The lad looked around the room again. It was thoughtfully and lovingly arranged. Bilbo must have spent hours on it, he thought. It was just past dawn, and he could hear the stirrings of the adults. They no doubt were preparing breakfast and would be expecting him soon. Esme would be checking to be sure he was up any moment.
They had arrived while he was in the bath the previous night. He heard them speaking in the room down the hall. They spoke in hushed tones, yet Frodo’s keen ears had heard them. They were concerned for him; their worry was a shadow over him. He did not like to think that they would worry over him all day today.
And yet there was reason to worry; he was sure of it. If he were left to sit and sulk he would no doubt fall into despair. It was, after all, his first birthday without -- them. It also angered him, a feeling he was unaccustomed to, until this summer. It angered him that he would not be ‘allowed’ to spend the day as he saw fit. Was it not his right to grieve his parents? He knew the answer already; Saradoc had pointed it out to him. The difference between nostalgic remembrance and self-pity. He struggled with it; the understanding of it was difficult, but he tried. He knew his parents would not want him to sink into despair.
Daily he was reminded of the love that surrounded him. It was not a replacement for his parents' love, for it had existed before they were gone. It was simply the gentle reminder that he required that he was not alone, nor would he be, ever.
Frodo sighed and smiled to himself. He tried to live and enjoy each day. “But it's so hard sometimes, Mother," he said aloud. He closed his eyes against the burning that had begun there. Most every day began this way; it was rather a ritual for him. He would remember his loss, then place it aside, and go on. It was more difficult today, but he would do it, as he did yesterday, and would do again tomorrow.
He sat up and pulled his knees up to his chest and looked at his surroundings again. He was glad for the loving touches, the mixture of memories mingled with the promises of the future. They spoke of his life and whispered excitement and learning and adventure. Indeed, he would find it hard to be sad this day. His parents would understand and he knew they would have it no other way. His mum had never been happier than when he was joyous.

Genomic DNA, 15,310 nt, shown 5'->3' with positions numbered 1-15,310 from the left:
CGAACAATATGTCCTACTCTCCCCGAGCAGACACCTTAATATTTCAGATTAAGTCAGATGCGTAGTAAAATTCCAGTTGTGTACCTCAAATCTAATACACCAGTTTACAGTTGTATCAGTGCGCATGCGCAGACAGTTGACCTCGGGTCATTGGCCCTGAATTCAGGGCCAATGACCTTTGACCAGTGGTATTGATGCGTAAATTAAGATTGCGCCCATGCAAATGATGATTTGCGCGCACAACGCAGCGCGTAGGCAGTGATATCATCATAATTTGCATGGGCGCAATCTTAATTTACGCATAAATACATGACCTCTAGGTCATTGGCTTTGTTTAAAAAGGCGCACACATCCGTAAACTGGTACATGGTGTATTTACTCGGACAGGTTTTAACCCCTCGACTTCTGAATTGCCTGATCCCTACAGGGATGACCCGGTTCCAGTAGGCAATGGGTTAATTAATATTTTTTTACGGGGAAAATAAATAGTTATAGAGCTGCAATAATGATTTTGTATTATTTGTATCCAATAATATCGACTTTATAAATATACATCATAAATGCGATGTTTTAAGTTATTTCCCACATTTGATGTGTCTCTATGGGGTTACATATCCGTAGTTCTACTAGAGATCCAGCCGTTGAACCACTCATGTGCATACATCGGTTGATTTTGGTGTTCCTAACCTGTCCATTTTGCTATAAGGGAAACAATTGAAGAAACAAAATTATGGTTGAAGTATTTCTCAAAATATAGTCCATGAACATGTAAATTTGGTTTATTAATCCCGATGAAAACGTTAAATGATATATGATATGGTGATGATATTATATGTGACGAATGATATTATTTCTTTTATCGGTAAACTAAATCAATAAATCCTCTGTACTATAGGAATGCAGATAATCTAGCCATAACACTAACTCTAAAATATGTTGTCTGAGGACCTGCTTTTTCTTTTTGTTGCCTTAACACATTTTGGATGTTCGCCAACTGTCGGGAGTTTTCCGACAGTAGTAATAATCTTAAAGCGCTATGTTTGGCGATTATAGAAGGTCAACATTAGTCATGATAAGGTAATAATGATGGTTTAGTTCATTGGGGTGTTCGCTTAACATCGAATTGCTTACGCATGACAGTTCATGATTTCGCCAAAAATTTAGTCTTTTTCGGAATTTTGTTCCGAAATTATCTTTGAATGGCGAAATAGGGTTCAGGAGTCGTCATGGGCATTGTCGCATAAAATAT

Frodo suddenly sat very straight as if he had been prodded in his back. The thought occurred to him that he should indeed be prepared to give his parents a gift for his birthday. His smile reached to his eyes and his face lit with an inner light. He would give his mum the greatest gift of all; he would be completely joyful all day. It would be his gift to her and his da. He hugged his knees in closely and laughed. Such a joy had indeed entered his heart; he could not contain it. The giggle echoed through Bag End, a sound of pure mirth and unconcealed happiness. Frodo hopped out of bed and grabbed his dressing gown and headed off to wash. He sprang down the hall, ready for the day to begin.
Esme and Bilbo had heard the sounds from Frodo’s room and at first had thought the worst. 'The lad will have troubles today,' they thought. They had discussed it the previous night, but they could come to no real way to prevent it. In the end they just decided to keep him as busy as possible.
Moments later they heard him. The distinct sound of Frodo laughing -- it was not just a chuckle, but a full rich sound. The two looked at each other and wondered. They listened further, and looked to the door to the kitchen as Saradoc entered. No one spoke; they knew by his face he heard it also.
They sat down and listened. No greater gift could Frodo have given any of them. The high clear voice they heard from the washroom sang a familiar tune. It was full of happiness and joy. They heard snatches of the words, but they did not need to hear to know that the singer was a very happy hobbit lad. Bilbo shrugged and poured the tea, and sat down across from Esmeralda and Saradoc. Esme closed her eyes and listened.
"Hey, ho to the bottle I go...
To heal my heart and drown my woes..."
Esmeralda laughed as she realized that Frodo was singing the old drinking song that his da used to sing in the Hall. The tune was common, but Drogo Baggins loved to make up words, and this was a particular favorite. She had no idea Frodo knew it, and it sounded odd coming from his clear high voice. Bilbo and Saradoc looked at her and joined her in her laughter.
The tune continued for some time and then got louder as Frodo returned to his room. He had stopped singing by the time he reached the kitchen, but he hummed, and was beaming.